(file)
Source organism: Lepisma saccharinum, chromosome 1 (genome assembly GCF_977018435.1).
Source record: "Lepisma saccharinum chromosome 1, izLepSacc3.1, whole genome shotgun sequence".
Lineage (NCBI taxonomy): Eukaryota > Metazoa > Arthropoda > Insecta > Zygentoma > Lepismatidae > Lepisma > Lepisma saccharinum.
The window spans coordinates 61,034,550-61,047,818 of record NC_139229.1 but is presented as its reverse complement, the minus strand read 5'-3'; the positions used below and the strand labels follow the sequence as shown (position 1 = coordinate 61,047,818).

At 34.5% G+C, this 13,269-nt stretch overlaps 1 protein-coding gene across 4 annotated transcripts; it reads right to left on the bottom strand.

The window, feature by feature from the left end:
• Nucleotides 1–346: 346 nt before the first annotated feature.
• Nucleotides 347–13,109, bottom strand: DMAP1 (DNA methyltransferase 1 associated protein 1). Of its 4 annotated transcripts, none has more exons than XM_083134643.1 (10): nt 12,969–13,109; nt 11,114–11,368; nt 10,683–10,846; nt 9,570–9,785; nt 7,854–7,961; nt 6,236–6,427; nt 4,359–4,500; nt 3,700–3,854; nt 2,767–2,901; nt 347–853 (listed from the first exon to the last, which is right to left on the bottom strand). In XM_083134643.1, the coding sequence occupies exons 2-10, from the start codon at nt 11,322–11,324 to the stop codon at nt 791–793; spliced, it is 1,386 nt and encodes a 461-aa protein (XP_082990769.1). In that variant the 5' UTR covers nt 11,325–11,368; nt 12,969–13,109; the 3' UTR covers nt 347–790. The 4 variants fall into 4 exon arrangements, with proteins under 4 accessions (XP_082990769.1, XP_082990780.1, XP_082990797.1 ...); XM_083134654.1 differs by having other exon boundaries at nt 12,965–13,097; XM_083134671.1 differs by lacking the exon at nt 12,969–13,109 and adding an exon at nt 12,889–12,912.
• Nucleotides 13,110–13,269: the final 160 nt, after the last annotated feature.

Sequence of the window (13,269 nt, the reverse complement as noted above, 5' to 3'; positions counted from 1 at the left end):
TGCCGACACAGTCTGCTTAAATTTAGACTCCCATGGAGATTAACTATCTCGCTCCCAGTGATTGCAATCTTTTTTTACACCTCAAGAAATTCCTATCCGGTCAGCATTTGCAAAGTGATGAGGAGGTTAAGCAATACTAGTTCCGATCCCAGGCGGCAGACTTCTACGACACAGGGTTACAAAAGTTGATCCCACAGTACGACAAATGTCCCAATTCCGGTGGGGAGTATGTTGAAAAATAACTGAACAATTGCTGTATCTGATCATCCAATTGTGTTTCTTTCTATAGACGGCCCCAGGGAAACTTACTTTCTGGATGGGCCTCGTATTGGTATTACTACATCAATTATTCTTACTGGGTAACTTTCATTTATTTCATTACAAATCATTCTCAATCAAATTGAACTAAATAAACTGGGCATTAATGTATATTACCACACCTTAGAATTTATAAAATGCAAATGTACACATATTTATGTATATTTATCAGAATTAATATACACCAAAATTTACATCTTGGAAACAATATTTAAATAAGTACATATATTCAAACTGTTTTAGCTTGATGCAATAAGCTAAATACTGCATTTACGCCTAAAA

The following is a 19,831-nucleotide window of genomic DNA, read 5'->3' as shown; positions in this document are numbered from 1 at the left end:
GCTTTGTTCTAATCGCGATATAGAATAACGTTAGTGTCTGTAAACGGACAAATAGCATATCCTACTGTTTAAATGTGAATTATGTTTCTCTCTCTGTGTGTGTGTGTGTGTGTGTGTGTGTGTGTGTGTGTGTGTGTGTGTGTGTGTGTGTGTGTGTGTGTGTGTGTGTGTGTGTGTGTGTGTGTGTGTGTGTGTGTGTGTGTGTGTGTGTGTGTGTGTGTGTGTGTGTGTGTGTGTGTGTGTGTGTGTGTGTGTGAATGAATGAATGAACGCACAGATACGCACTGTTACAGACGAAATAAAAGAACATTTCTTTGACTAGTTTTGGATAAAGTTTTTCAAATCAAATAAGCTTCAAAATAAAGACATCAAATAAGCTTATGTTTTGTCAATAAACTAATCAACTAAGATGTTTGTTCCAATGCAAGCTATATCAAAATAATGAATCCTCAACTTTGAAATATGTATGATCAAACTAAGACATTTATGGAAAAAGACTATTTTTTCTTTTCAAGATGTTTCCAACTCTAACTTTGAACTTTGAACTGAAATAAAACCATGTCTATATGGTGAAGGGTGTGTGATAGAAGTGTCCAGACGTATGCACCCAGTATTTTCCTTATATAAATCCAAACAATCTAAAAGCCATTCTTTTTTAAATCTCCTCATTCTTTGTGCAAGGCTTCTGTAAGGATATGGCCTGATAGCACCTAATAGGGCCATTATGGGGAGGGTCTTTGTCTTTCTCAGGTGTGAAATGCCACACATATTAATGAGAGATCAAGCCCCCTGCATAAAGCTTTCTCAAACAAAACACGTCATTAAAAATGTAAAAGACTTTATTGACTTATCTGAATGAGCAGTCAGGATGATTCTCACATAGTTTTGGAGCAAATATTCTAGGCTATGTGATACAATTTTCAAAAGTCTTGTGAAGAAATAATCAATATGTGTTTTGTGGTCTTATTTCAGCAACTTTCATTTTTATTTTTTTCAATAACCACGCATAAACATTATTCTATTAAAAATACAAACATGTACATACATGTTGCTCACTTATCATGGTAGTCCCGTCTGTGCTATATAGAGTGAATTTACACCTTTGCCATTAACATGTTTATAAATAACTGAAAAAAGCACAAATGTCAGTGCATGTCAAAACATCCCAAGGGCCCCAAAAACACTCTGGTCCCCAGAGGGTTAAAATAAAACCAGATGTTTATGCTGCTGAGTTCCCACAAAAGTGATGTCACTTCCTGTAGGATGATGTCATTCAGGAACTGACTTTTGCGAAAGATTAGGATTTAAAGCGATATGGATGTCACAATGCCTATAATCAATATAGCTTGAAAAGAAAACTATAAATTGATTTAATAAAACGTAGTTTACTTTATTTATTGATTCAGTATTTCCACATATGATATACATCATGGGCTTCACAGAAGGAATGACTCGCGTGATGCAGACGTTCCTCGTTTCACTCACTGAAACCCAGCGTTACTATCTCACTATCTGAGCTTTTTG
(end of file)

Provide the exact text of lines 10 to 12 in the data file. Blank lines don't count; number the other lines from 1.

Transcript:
Sequence of the window (13,269 nt, the reverse complement as noted above, 5' to 3'; positions counted from 1 at the left end):
TGCCGACACAGTCTGCTTAAATTTAGACTCCCATGGAGATTAACTATCTCGCTCCCAGTGATTGCAATCTTTTTTTACACCTCAAGAAATTCCTATCCGGTCAGCATTTGCAAAGTGATGAGGAGGTTAAGCAATACTAGTTCCGATCCCAGGCGGCAGACTTCTACGACACAGGGTTACAAAAGTTGATCCCACAGTACGACAAATGTCCCAATTCCGGTGGGGAGTATGTTGAAAAATAACTGAACAATTGCTGTATCTGATCATCCAATTGTGTTTCTTTCTATAGACGGCCCCAGGGAAACTTACTTTCTGGATGGGCCTCGTATTGGTATTACTACATCAATTATTCTTACTGGGTAACTTTCATTTATTTCATTACAAATCATTCTCAATCAAATTGAACTAAATAAACTGGGCATTAATGTATATTACCACACCTTAGAATTTATAAAATGCAAATGTACACATATTTATGTATATTTATCAGAATTAATATACACCAAAATTTACATCTTGGAAACAATATTTAAATAAGTACATATATTCAAACTGTTTTAGCTTGATGCAATAAGCTAAATACTGCATTTACGCCTAAAA

The following is a 19,831-nucleotide window of genomic DNA, read 5'->3' as shown; positions in this document are numbered from 1 at the left end: